"Paul" wrote in message news:firstname.lastname@example.org...
On Monday, February 4, 2013 3:55:36 PM UTC-5, em.de...@gmail.com wrote:
> I haven't taken stats in a few years and recently there have been a lot > thrown around my work place, including the attached graph (and raw data). > I realize that low R2 mean that the linear regression is not a good fit,
First, as Dave notes, you have time series data here. Moreover, the spacing of the dates is irregular. If the regression is col/day v. date, I hope whoever ran the regression used the actual dates and not index (1, 2, 3, ...) for the predictor variable. (Also, as Dave mentions, there may be better tools than simple regression given that it's a time series.)
Second, your data has high variance. A low R*2 does not necessarily signal a poor fit (in the sense of incorrect model), although it may signal that the regression model does not have enough predictive power to do you much good. When the data is quite noisy, sometimes a low R^2 is the best you can do (and sometimes the model actually has some value).
> but it produces a p-value 0.025.
If this is the p-value of the usual F-test, all it says is that your trend model fits better than assuming a constant mean. It does not say the trend model is correct (or that a better model cannot be found).
> I can't formulate a solid argument because I don't understand the > material well enough. Am I incorrect in saying this is a poor fit? Even > visually to me it looks like a poor fit. Additionally, he says things > like: "FC Count at Samish River/Thomas Road: N = 498, r2 = 0.01, p = > 0.025, meaning it is significant at 97.5% confidence" I know you can't > use P-values to describe stats like this.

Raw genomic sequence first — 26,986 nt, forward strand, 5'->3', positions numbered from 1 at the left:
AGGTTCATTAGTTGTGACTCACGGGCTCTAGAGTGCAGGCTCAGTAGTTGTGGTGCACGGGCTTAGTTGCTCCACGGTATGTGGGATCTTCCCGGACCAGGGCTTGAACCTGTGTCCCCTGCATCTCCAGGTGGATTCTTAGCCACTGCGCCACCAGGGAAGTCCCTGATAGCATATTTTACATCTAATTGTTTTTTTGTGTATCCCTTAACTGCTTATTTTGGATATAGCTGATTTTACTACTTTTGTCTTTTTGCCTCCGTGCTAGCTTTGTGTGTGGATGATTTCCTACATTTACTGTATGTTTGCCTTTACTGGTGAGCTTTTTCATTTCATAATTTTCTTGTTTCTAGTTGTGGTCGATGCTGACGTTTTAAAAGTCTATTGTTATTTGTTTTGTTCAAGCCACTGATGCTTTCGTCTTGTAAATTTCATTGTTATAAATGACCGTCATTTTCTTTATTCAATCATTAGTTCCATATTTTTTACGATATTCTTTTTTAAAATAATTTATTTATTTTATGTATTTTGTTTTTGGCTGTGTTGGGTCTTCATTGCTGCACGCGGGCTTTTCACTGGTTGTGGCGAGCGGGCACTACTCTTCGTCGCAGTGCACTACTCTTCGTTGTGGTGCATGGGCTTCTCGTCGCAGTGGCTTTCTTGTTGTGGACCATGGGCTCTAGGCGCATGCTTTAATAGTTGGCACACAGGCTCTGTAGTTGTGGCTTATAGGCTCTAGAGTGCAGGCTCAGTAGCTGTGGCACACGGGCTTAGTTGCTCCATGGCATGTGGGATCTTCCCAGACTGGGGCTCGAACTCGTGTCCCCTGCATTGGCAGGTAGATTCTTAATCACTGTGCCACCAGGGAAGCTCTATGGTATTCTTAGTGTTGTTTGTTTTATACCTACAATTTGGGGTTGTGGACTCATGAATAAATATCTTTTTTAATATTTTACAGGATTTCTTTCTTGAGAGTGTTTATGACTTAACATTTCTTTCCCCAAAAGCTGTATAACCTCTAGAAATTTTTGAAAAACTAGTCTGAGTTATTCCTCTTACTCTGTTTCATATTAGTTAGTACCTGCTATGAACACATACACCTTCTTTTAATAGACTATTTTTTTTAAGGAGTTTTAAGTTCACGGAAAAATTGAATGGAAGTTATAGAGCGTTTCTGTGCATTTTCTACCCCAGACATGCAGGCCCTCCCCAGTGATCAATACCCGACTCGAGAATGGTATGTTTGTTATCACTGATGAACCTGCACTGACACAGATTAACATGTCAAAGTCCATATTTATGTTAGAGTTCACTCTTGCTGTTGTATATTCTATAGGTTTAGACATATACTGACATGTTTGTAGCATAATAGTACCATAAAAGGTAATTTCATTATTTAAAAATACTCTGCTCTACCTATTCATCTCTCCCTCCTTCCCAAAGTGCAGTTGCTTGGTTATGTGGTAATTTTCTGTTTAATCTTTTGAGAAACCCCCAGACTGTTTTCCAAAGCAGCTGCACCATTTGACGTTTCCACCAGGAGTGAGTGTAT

Mixing "significant at" and "confidence" is IMHO sloppy use of terminology, but the underlying intent is not necessarily wrong.
> I need help explaining why this data isn't showing a significant > declining trend with a linear regression (in less of course I am > incorrect.)
It looks like declining trend to me. Whether the rate is _practically_ significant is an open question. I would not be surprised if it proved to be statistically significant even with a more careful analysis.
If something like an F-test is being used, the plots show that the assumptions necessary for the validity of this test clearly do not hold. However, something like a permutation test might be applicable and it looks likely to find a significantly negative slope for the regression line. However there appear to be other important changes in pattern going on, not well described by a linear trend in location. The plot suggests a change in behaviour at the lower end of the distribution. I see that previous reports from this project have used log-transformed data, and this would be easy to try and might provide a better view for the lower end of the observation scale . Similarly, past work has at least looked at differences across seasons and it would be worth extending this to look the possibility of different trends in different parts of the year. (Found previous work at https://fortress.wa.gov/ecy/publications/publications/0803029.pdf page 41 on (Nov 2008): this previous report also mixes significance and confidence badly, as noted by Paul above.)